I .littles town, Pa.. Nov. 13. Be
cause he was so advised by F. V.
Smarsh, deputy revenue collector
for this county, Robert Godfrey, of
tills place, lias closed the bar of the
Ocker House until samples of his
beer have been sent to Philadel
phia and tested. Smarsh is mak
ing a tour of the county in an ef
fort to aid in the eirforcement of the
prohibition law nnd is visiting all
tho hotels whiAi have their burs in
operation. He also has sent away
samples from the hotel at New Ox
ford, but the proprietor of that
house, George Grove, has not closed
his place, awaiting the decision of
tho test. He says he has the per
sonal assurance of tho brewer who
makes the beer he sells that it con
tains less than one-half of one per
cent of alcohol, but the bottles did
not contain' any statement on the
label as to the amount of alcohol.
League of Federated
Clubs in Cumberland
Valley to Meet Nov. 21
Mechanicsburg, Pa., Nov. 13.
Announcement is mado by Mrs. R.
H. Thomas, Jr., president of the fed
eration, of the annual meeting of
the Cumberland Valley League of
Federated Clubs, to be held on Fri
day. November 21, in the Board of
Trade rooms at Chambersburg. The
hostees clubs will be the Civic Club
and the Afternoon Club of Cham
bersburg. The sessions will open at
10 a. m. and 1.30 p. m.
Among the speakers will be Mrs.
Harvey Smith, State Federation sec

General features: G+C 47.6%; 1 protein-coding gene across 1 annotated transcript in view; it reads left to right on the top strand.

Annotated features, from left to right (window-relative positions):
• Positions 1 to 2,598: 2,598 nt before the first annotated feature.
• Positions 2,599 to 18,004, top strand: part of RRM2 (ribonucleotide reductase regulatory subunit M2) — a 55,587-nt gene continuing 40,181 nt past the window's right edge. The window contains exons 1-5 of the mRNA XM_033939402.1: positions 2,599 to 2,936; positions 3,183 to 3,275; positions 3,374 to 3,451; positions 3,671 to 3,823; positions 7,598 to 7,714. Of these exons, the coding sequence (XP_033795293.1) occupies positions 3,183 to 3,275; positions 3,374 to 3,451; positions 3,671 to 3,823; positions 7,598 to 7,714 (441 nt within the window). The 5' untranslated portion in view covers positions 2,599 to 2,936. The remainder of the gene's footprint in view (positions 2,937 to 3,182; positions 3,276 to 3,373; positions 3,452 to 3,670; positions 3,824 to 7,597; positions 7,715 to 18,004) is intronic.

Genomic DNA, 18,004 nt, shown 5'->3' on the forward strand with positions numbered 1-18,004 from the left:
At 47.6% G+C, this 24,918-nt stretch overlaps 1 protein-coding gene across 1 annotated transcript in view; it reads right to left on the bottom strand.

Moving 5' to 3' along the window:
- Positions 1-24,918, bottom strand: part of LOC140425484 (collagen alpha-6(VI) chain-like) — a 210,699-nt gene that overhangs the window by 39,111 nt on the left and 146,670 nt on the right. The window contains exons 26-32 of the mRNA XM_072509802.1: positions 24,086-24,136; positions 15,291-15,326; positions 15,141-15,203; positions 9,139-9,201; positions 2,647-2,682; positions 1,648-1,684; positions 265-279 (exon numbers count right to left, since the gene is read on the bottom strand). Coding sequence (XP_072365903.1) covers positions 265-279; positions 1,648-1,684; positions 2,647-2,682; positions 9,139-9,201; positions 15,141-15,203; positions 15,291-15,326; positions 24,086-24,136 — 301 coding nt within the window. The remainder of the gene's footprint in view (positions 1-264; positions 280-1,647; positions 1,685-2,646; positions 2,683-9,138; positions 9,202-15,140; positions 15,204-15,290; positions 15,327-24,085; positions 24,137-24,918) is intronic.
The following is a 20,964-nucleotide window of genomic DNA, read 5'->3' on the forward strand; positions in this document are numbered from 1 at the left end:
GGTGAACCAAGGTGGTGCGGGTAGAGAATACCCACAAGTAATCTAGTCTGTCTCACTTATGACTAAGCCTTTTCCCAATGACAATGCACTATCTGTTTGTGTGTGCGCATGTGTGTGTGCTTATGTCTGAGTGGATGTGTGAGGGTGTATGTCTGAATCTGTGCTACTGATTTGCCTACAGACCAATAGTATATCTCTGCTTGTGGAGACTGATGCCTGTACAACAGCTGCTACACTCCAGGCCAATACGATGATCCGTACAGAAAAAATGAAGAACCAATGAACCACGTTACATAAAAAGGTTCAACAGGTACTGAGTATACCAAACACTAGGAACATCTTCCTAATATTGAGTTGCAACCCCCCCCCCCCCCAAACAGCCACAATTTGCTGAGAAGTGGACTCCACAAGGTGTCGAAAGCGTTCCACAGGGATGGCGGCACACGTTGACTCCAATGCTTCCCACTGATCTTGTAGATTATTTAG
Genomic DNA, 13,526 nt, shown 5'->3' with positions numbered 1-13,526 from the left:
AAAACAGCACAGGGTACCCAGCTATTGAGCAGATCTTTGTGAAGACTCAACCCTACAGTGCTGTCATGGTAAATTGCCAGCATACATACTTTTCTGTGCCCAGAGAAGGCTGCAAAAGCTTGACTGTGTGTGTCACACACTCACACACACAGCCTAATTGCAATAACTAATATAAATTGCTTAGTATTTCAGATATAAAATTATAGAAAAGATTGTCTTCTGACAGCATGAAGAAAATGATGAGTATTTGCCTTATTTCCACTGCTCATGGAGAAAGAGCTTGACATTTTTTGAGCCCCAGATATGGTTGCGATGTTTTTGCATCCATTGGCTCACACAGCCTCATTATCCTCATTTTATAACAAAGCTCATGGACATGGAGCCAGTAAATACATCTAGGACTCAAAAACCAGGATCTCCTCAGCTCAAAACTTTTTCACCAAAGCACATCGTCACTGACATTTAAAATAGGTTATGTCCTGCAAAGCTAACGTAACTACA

retary; Mrs. Edward Biddle, of ar
lisle; Mrs. Mabel Croniso Jones, of
Harrisburg; Mrs. Walter K. Sharpe,
of Chambersburg; Mrs. Lyman D.
Gilbert, of Harrisburg, and W. M.
Hargest, Deputy Attorney General of
Pennsylvania. An important feature
of the program will be the three
minute reports from the clubs.
Waynesboro, Pa., Nov. 13. J. R.
Zook and J. S. Paulson had a short
talk with Congressman Focht here
yesterday and were assured a car
load of fish for stocking nearby
streams in the spring of the year
would be sent to this place.
Store Closes Every Saturday at 6 P. M.
H £8~30~3£ North Third Street. M
| For Friday Only—Tomorrow |
| Specials For One Day |
H In the Dress Section
I Dresses at 22 50 1
| Formerly up to 45.00 |
HARMING DRESSES, suitable for all occasions; models for women
V-/ and misses. Taken from our regular stock. Satin, Charmeuse, Geor- H
= gette, Tricotine, Serge, Jersey. About fifty altogether. §=
In the Blouse Shop
| Georgette Blouses 7 55 |
Values up to 8.95 |
= A GROUP of the new Georgette Blouses in flesh and white; round and
EE XX square necks; shawl collars; frills and briar stitching embellishments.
H In the Millinery Section Ej
| Trimmed Hats at 7 -50 |
| Formerly 9.00 to 15.00 |
A BOUT 75 Hats direct from our regular stock. New smart models in
various sizes, together with a few matrons' Hats in T>yons and Panne
Velvet. . EE
H In the Underwear Department M
I Mercerized Vests 75c I
Formerly 95c |
= A LIMITED number in flesh and white. Extraordinary value and a big
11 one-day special. =
NOVEMBER 13, 1919.
Rush Coal to Points
Where Needed on Line
Sunbury, Pa., Nov. 13.—Now that
the soft coal strike has been callert
off, hundreds of tons of coal stored
in the yard here are being removed
and rushed to various points on the
Pennsylvania lines where it is need
ed for the operation of trains. It
is estimated that the railroads had
50,000,000 tons of coal stored to meet
the emergency caused by the strike.
Elizabcthville Fraternal Order
Will Hear Its State
President Tonight
Elizabcthville. Pa.. Nov. 13. —This
evening Washington Camp, No. 110,
P. O. S. of A., will give a reception